Three free tools that could save your farm

The free farm safety tools that could save your farm


What should landholders do to protect themselves when it comes to farm safety?


It’s the event many landowners fear most. A serious accident resulting in injury or even death on their farm.

But aside from the immediate trauma, what follows in terms of legal responsibility and obligation can often be equally traumatic and distressing.

So what should landholders do to protect themselves, and their business, when it comes to farm safety incidents?

Associate Professor Tony Lower has been working in the area of farm safety for nearly three decades and says the best defence is for farmers to have good records in place.

“If something goes wrong and you don’t have a system in place - you don’t really have a leg to stand on,” he said.

Prof Lower is an honorary associate at AgHealth Australia, a leading academic unit of the University of Sydney previously known as the Australian Centre for Agricultural Health and Safety.

Based at Dubbo, Prof Lower said protection came down to four key steps

  1.  Identifying hazards - find out what can cause harm
  2. Assess the risk - understand the nature of the harm that could be caused by the hazard, how serious the harm could be and the likelihood of it happening
  3. Controlling risks - eliminating or implementing the most effective control measure possible
  4. Reviewing control measures - ensure control measures are working as planned

Prof Lower said farmers also needed to document the steps they had taken to reduce the risk of a farm accident.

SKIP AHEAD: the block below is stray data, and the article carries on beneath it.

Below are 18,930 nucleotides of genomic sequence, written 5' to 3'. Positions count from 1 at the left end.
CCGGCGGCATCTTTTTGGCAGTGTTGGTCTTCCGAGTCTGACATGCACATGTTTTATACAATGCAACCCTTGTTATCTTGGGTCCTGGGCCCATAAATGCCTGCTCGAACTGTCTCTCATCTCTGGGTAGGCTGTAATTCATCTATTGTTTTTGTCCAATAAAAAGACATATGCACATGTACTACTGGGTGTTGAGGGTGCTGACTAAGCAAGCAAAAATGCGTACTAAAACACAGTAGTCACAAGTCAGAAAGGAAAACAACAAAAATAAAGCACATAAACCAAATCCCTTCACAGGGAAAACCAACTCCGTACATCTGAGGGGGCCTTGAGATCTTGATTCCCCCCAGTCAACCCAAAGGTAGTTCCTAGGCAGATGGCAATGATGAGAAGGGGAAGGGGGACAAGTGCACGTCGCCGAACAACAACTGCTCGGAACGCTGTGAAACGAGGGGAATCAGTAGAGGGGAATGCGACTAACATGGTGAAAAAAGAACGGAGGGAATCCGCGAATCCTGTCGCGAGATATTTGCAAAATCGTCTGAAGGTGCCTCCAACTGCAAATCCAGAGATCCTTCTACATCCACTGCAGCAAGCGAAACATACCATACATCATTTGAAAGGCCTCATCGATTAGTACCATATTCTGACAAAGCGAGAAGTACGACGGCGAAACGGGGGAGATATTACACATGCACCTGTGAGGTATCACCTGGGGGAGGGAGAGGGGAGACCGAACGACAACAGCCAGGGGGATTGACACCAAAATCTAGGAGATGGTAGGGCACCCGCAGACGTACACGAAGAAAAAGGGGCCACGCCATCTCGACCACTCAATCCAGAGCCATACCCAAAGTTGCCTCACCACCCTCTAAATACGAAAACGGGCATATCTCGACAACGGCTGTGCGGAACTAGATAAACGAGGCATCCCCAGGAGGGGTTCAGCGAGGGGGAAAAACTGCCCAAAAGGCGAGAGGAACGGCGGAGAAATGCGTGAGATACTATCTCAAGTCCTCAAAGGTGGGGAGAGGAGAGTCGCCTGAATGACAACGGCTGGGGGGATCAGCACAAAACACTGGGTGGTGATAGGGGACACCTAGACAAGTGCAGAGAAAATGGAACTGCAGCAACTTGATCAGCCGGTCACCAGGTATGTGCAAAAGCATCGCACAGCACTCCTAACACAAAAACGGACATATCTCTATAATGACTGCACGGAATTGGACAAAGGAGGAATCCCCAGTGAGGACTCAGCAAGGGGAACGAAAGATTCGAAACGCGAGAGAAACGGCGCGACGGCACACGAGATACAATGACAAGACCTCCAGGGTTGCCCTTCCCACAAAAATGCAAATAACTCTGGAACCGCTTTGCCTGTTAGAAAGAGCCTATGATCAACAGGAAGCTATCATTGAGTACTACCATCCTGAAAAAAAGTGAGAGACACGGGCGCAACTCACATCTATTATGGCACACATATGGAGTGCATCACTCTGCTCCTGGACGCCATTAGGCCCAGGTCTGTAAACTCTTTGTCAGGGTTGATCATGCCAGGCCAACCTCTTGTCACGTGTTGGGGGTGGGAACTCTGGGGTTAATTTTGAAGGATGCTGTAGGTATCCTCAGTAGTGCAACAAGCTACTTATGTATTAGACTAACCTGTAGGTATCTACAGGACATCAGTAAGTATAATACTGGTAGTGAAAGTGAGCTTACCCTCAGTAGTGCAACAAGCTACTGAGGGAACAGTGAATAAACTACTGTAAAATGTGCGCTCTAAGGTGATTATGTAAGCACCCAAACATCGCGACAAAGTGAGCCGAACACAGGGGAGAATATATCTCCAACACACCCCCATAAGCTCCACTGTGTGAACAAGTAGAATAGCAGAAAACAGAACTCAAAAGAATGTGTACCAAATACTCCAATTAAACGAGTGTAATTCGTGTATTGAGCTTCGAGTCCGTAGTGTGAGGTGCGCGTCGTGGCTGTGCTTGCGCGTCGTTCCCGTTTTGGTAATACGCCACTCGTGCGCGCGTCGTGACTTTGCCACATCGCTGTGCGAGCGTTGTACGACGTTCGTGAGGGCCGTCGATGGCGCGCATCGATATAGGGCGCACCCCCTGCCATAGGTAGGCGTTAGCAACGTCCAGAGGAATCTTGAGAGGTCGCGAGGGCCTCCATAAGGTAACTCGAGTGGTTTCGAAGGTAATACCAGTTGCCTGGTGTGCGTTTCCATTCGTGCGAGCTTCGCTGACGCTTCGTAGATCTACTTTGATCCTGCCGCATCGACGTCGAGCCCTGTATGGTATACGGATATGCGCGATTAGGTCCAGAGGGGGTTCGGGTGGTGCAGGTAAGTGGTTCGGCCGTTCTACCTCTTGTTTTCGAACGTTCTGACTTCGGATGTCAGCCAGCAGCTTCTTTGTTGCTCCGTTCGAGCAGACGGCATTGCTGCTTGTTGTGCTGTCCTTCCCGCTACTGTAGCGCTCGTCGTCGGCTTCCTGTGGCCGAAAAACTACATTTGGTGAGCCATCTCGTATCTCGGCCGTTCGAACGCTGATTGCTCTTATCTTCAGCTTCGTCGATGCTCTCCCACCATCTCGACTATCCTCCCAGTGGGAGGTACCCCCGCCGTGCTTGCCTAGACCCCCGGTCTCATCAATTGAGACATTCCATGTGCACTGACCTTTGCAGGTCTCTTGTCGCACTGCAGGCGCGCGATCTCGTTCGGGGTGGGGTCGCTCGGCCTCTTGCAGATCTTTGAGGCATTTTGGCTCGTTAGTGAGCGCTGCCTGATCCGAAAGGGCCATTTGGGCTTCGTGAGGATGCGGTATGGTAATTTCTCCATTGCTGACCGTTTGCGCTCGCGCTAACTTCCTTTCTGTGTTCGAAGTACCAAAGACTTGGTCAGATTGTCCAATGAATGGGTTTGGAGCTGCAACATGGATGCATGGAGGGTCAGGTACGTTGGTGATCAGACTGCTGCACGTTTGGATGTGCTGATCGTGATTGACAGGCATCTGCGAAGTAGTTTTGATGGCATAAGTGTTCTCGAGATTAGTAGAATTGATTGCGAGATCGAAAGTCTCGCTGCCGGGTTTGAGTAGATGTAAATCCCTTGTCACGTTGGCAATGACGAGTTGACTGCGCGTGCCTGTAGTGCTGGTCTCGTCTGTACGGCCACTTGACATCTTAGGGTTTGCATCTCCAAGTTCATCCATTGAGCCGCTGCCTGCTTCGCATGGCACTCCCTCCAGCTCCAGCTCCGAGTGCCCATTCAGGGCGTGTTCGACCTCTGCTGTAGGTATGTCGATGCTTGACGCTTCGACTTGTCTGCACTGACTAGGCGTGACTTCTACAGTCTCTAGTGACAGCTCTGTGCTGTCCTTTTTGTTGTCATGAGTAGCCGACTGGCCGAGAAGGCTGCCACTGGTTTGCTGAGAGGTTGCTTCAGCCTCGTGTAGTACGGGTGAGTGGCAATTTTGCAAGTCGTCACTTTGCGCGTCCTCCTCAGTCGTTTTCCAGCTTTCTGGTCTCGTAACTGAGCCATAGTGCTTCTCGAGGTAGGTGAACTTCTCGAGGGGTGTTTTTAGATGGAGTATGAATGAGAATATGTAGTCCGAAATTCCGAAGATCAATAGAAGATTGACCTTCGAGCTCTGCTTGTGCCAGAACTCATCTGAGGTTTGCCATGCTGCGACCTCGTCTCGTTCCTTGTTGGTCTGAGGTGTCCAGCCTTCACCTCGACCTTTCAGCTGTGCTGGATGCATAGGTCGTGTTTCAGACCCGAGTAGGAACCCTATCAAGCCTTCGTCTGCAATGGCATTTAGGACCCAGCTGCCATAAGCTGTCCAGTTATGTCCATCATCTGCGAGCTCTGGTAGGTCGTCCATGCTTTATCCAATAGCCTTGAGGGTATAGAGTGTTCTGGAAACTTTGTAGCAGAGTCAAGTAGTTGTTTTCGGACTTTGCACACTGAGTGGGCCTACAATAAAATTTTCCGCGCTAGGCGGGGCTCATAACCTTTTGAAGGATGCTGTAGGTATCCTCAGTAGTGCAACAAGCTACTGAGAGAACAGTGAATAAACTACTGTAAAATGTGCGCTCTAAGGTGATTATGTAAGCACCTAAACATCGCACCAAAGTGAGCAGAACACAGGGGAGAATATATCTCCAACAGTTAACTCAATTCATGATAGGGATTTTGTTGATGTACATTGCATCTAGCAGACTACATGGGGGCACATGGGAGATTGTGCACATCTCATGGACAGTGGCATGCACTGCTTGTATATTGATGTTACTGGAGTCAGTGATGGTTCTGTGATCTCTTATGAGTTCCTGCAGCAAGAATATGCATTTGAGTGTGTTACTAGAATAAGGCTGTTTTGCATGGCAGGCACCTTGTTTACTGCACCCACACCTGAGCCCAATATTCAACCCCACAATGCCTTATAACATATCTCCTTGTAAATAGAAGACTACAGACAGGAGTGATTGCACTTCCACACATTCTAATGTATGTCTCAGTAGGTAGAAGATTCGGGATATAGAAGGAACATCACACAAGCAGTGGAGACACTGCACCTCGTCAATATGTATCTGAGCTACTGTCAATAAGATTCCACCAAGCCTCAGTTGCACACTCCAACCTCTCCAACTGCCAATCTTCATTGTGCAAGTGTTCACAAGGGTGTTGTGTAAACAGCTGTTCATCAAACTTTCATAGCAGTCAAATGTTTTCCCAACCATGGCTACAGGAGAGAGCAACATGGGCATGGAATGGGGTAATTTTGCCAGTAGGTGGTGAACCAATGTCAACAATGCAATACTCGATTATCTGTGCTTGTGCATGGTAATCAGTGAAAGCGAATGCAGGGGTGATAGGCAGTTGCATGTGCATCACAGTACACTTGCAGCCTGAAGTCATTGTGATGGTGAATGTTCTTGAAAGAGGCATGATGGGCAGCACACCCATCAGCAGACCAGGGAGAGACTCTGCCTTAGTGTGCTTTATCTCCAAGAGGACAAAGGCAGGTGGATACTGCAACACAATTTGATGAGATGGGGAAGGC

But he said this didn’t have to involve complex or elaborate systems and simple record keeping could provide effective protection.

“If we do have an incident on a property, one of the first things the authorities will look at is whether you have records of the steps you have taken to improve safety and the systems in place,” he said.

“We don’t want to burden farmers with extra work but some kind of record is essential.

“It can be as simple as the top pocket diary, where, for example, you can record what you have done to make sure all farm equipment and machinery is working correctly with guarding in place and when safety inductions have been conducted.”

There are several comprehensive farm safety software systems now available on the commercial market. 

But experts say, that as a starting point, the free checklists and resources readily availabe online can be just a useful.

Here’s three very good free resources.

1. Farmsafe Induction Tool

This free tool seeks to improve the safety induction of new workers. If you are a farm owner/manager select the menu button on top left hand corner of page to develop your own farm induction. Click 'Employer Mode' and select relevant drop down boxes. View here.

2. Work health and Safety Action Plan

AgHealth Australia provides lots of free templates and guides on this page. If nothing else, check out and complete the Work Health and Safety Action Plan

3. Emergency Plan template

Regardless of efforts to lessen risk, accidents can still happen. Having an emergency plan could minimise the effects of a dangerous incident and help prove you had solid procedures in place to deal with an emergency. Find the plan here. 

Farmsafe Australian Chairman and former NSW Farmers’ President, Charles Armstrong

Farmsafe Australian Chairman and former NSW Farmers’ President, Charles Armstrong

Farmsafe Australian Chairman and former NSW Farmers’ President, Charles Armstrong, agreed that checklists were a great first step for landowners.

He said in the unfortunate event of an accident, it was important to be able to show that the owner had been trying to work towards improving safety.

Mr Armstrong said it was impossible to make a farm absolutely safe because it operated in a natural environment.

“We can’t control a natural landscape where there are animals, rain, wind etcetera but we can try to lessen the risks of working on a farm,” he said.

A number of free checklists are available on the Farm Safe Australia website at

And as starting point, AgHealth Australia provides a handy template for documenting the four steps.

It can be found at


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